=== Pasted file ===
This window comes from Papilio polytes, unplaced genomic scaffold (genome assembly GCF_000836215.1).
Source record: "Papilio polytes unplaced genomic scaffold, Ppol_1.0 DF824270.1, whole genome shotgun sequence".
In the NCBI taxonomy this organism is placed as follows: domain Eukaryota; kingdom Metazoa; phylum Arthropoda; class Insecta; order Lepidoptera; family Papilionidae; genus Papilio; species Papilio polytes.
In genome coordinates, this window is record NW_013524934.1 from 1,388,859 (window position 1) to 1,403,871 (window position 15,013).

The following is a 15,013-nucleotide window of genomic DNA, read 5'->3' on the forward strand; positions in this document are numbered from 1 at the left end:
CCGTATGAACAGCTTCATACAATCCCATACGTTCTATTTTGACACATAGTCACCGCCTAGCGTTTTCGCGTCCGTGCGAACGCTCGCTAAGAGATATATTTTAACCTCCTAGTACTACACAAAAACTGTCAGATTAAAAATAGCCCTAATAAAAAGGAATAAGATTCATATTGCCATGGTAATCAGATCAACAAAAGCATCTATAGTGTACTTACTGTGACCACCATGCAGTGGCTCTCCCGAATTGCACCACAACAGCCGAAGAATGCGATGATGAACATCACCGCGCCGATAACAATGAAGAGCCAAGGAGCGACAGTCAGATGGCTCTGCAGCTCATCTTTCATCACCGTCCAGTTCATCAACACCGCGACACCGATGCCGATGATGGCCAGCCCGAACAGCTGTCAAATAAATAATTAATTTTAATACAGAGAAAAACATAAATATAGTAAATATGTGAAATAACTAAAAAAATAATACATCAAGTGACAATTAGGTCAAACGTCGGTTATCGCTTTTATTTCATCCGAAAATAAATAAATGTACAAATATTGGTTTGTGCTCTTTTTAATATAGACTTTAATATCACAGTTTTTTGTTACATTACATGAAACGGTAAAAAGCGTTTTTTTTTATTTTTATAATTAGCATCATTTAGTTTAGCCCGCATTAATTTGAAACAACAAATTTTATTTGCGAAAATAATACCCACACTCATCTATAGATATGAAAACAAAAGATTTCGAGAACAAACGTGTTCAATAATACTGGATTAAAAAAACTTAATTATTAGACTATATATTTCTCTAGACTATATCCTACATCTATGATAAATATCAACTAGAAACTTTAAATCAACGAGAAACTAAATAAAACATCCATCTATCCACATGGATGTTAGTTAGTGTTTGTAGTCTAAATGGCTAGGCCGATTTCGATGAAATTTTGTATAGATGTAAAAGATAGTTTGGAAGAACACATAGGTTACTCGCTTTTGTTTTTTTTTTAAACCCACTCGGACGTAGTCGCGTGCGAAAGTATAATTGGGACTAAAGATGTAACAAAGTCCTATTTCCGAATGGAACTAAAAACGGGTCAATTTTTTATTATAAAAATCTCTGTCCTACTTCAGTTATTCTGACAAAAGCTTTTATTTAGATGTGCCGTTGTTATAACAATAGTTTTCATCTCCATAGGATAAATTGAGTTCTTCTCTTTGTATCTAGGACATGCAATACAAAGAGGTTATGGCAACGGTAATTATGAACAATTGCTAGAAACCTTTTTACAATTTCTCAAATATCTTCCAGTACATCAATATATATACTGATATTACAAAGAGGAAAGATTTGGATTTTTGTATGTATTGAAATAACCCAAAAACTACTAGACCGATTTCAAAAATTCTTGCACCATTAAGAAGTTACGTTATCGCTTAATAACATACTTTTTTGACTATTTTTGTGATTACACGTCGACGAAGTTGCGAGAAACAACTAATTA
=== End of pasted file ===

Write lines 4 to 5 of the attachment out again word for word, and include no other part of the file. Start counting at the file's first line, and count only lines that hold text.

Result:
In genome coordinates, this window is record NW_013524934.1 from 1,388,859 (window position 1) to 1,403,871 (window position 15,013).

The following is a 15,013-nucleotide window of genomic DNA, read 5'->3' on the forward strand; positions in this document are numbered from 1 at the left end: